Defence giants including the UK's BAE Systems, the European Aeronautic Defence & Space Company (EADS), Italy's Finmeccanica, France's Thales and the US' Raytheon Corporation are all understood to be interested in the deal after Riyadh ended talks with Thales after 12 years of exclusive negotiations.
The Ministry of the Interior, Kingdom of Saudi Arabia (Miksa) contract covers the supply, installation, operation and maintenance of a state-of-the-art radar system for detecting both land and sea incursions along the kingdom's 6,500-kilometre border. The contract is expected to run for 12 years and involves the construction of 225 radar installations, as well as the supply of telecommunications equipment and aircraft.
Sources at EADS on 5 May confirmed that it would bid for the contract while BAE, Raytheon, Finmeccanica and Thales all say they are following the situation closely.
'We are looking at it,' says a BAE source. 'We are aware of a number of requirements in that area and we are considering bidding for some of them.'
BAE is awaiting the conclusion of negotiations between Riyadh and London for an estimated $40,000 million defence deal covering the supply and maintenance of 72 Typhoon fighter jets, manufactured by the Eurofighter consortium. The deal is expected to be signed in June (MEED 31:3:06).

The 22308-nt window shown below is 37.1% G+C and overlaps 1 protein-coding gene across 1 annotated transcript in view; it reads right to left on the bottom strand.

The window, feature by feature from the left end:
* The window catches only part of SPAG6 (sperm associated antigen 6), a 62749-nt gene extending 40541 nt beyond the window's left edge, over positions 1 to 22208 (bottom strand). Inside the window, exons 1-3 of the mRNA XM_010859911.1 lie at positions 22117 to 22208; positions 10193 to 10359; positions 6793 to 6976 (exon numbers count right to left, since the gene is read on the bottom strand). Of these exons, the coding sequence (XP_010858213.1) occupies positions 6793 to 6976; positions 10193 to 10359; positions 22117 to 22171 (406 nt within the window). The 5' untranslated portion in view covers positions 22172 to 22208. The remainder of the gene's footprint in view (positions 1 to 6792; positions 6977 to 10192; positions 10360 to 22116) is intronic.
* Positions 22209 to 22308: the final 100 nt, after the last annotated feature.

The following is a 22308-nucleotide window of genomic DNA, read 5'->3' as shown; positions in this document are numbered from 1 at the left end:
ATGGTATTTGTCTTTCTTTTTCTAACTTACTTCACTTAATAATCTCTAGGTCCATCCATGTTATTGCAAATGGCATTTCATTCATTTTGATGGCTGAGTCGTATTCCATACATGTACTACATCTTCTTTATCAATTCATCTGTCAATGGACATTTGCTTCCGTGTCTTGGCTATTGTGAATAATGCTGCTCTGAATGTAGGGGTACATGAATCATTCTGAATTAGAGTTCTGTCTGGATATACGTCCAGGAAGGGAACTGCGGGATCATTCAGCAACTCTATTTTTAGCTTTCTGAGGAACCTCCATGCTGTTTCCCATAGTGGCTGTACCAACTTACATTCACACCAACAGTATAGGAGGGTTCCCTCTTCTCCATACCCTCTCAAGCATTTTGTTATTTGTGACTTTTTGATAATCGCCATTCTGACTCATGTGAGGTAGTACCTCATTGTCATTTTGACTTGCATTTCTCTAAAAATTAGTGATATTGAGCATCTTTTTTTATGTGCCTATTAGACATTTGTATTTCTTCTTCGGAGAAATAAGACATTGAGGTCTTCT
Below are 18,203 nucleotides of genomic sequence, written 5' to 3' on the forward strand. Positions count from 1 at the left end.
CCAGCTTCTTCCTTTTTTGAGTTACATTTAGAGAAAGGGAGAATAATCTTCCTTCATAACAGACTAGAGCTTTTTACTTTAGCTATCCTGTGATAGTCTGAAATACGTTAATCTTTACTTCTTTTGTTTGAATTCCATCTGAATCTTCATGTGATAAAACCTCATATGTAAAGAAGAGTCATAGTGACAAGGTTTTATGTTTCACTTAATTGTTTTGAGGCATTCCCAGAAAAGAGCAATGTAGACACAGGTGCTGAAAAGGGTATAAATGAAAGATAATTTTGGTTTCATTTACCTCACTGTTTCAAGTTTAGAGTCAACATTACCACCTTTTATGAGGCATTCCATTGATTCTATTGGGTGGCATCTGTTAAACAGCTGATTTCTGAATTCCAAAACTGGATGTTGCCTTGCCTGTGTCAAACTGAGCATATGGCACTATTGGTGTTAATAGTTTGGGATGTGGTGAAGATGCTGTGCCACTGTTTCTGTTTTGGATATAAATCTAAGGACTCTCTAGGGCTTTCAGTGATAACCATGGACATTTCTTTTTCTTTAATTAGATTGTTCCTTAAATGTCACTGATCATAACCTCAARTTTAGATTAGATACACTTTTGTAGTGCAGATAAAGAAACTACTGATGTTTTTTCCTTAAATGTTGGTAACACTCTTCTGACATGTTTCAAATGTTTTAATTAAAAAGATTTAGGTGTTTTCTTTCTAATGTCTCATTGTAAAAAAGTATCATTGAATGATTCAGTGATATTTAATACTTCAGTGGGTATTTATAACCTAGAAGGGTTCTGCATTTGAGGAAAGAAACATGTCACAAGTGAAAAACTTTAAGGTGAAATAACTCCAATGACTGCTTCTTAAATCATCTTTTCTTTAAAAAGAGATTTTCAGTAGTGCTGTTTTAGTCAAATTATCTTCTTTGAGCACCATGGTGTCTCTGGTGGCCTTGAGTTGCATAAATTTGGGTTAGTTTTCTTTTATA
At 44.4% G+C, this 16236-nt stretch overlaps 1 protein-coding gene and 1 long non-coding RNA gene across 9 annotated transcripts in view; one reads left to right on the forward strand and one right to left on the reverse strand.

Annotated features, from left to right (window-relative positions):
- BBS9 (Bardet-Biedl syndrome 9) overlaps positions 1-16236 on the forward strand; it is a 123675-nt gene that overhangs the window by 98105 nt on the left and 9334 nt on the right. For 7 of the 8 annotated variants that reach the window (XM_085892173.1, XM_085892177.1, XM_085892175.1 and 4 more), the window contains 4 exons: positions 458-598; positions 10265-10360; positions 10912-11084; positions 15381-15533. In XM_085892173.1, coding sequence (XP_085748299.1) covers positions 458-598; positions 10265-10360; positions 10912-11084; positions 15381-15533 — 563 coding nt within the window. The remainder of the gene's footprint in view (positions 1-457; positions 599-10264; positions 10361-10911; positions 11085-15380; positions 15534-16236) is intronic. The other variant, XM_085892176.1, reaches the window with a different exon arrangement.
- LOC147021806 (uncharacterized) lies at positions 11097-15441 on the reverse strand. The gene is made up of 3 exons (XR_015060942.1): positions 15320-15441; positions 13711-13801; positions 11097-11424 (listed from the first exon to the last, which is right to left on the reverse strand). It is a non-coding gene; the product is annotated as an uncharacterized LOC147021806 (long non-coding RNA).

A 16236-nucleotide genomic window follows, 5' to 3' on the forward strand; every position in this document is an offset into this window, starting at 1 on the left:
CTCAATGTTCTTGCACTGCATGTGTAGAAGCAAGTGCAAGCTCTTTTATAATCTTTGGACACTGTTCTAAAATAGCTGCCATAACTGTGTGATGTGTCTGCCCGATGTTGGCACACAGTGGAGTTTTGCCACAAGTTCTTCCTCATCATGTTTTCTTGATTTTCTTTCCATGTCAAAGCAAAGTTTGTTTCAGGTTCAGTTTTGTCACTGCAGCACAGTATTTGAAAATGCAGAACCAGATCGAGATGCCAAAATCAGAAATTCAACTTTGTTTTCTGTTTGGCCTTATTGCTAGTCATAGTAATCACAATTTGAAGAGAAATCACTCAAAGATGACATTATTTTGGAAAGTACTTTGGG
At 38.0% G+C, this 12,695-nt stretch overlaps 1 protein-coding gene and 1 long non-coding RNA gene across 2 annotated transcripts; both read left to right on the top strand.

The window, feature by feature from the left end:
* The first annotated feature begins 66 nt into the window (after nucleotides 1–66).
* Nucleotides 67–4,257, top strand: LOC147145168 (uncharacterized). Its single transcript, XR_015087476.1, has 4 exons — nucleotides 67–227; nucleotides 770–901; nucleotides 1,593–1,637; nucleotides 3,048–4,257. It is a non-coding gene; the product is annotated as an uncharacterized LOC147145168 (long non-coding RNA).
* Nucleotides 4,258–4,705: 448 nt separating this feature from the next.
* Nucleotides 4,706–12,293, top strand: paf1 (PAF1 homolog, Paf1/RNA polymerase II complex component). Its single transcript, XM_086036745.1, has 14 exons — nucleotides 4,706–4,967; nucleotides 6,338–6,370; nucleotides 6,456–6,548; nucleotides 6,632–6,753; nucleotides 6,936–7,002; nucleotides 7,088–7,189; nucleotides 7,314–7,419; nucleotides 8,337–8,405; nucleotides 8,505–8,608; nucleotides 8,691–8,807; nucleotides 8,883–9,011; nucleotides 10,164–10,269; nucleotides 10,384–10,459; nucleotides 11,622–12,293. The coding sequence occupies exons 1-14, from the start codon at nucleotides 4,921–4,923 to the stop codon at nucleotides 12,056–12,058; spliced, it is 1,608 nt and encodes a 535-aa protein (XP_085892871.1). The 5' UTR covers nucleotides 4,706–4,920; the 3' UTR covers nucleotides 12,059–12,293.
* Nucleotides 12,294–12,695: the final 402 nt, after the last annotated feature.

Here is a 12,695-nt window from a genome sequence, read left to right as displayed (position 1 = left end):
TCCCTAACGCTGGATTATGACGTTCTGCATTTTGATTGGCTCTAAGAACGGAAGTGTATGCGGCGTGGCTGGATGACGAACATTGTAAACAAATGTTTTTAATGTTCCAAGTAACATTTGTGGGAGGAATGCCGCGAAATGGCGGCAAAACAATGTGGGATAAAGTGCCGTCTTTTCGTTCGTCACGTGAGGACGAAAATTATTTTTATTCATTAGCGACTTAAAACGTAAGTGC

The news that the Miksa contract was to be openly tendered caught analysts by surprise. In March 2004, Riyadh was reported to be close to awarding the contract to France.
In late March, sources in Riyadh said that a deal with Paris was still under consideration and featured in talks between French President Chirac and King Abdullah in the kingdom earlier that month (MEED 24:3:06).
Local construction companies will submit bids on 13 May for a Defence & Aviation Ministry contract to build a security fence along the entire length of the kingdom's 900-kilometre border with Iraq (MEED 31:3:06).